I need to use both the sequential definition of compactness and the Heine-Boral theorem (i.e. provide to separate proofs) to prove the following statement

the union of finitely many compact subsets of $\mathbb{R}^n$ must be compact.

More Info:

  • Definition of compactness A subset $S$ of a normed vector space $V$ is compact if and only if every sequence in $S$ has a subsequence which converges to some vector in $S$
  • Heine-Borel Theorem: The compact subsets of $(\mathbb{R}^n,\Vert \Vert)$ are the closed and bounded subsets of $\mathbb{R}^n$.


Using Definition: Let $\{x_n : n=1,2,3,4...,i \}$ be sets which satisfy the Heine-Borel Theorem (they are bounded and closed). Let $X=\cap^i_{n=0}x_n$. Let $a$ be a limit point of $X$. Then there must be exist a sequence $\{b_i, i \in \mathbb{N}\}$ in which $X$ converges to $a$. We need to show that $a \in X$. Suppose $a \not \in X$. Let $ \epsilon = min(\Vert a-x_n \Vert: n=1...i) $. Since $\lim_{n \rightarrow \infty} b_i=a$ there exists $N$ such $n>N$ implies $\Vert a-b_i\Vert < \epsilon/2$. Since $\Vert x_n-a\Vert \geq \epsilon$ for all n=1to i we have a contradiction. Then $a$ must belong to $X$. Hence $X$ is closed. (not sure how to extend this to compactness).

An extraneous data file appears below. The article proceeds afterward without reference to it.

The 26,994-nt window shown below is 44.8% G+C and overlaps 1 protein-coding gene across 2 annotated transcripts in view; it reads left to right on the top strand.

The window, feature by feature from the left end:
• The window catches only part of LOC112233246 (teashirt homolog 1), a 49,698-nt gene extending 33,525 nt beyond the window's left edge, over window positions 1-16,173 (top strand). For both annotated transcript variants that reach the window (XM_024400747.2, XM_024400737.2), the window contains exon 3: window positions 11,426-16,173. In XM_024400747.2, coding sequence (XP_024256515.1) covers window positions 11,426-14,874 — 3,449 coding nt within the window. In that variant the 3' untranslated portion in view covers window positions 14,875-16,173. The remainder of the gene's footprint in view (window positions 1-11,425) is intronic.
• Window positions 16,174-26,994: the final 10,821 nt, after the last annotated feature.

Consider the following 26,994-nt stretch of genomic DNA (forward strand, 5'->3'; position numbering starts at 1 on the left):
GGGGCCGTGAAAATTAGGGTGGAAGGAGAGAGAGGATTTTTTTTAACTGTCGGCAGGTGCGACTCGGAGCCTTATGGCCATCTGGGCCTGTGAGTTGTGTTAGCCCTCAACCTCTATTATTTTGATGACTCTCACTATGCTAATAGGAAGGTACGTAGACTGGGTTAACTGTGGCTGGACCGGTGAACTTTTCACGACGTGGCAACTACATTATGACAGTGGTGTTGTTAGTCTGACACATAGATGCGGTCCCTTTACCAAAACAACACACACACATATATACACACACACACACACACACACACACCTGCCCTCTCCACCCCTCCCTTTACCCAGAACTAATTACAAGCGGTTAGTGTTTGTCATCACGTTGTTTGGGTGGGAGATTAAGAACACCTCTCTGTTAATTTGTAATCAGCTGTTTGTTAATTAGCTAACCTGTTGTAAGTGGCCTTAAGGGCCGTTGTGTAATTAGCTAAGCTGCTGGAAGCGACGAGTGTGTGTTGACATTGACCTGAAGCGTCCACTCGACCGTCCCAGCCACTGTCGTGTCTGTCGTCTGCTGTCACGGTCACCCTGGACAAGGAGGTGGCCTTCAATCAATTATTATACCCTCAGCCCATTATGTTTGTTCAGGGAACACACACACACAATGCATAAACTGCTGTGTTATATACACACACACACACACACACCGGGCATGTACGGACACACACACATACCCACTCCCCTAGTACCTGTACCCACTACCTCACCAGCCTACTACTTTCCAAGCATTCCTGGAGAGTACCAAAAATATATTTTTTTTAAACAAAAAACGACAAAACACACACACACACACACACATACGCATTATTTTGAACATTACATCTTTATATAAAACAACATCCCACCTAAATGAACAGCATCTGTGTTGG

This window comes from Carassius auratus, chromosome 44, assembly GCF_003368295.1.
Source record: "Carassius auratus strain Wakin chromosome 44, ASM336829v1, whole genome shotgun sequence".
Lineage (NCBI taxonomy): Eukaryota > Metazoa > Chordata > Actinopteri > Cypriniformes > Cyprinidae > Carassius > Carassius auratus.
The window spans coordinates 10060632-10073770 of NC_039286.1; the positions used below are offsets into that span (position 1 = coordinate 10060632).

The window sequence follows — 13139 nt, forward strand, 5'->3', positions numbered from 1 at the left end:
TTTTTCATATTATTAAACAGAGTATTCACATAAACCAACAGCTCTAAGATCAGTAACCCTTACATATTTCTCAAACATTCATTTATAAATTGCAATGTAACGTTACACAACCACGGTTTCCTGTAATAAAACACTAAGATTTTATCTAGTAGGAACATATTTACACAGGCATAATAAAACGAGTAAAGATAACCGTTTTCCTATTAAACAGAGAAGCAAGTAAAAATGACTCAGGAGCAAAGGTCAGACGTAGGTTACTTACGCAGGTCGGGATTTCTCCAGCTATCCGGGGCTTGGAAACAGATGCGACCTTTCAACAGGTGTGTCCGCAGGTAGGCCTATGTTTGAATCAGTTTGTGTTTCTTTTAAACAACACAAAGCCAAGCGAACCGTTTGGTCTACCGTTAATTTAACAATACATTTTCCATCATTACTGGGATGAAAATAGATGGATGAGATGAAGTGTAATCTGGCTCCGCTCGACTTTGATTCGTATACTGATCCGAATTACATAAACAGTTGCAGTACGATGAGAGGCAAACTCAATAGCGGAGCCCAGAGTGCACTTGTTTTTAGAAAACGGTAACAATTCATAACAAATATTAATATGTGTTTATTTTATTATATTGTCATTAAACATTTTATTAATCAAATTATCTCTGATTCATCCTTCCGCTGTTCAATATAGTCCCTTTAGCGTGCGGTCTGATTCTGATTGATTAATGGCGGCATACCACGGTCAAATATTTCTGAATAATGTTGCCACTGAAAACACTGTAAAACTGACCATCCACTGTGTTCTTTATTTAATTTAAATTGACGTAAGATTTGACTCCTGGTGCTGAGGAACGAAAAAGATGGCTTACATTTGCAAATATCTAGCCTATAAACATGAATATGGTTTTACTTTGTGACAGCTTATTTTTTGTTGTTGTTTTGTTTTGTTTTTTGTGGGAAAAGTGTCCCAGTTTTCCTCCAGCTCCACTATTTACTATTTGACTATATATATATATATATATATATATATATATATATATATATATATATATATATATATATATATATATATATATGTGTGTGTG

Using Heine-Borel Theorem:Very confused not sure what to do.


Is it true that the finite union of closed sets is closed in $\mathbb{R}^n$? If we have finitely many bounded sets, can we find a bound for their union - that is; can we find a disk centered at the origin which contains all of these sets?

The answer is yes to both: by definition the union of closed sets is closed, so that criterion is met. Also, the finite union of bounded sets is bounded, because each bounded set is contained in a disk of finite radius centered at the origin. We can take the maximum of the radii called $R_{\text{max}}$ of these disks to see that the union of these sets is contained in $B(0,R_{\text{max}})$.

So, such a finite union is closed and bounded, and by the Heine-Borel Theorem is compact.

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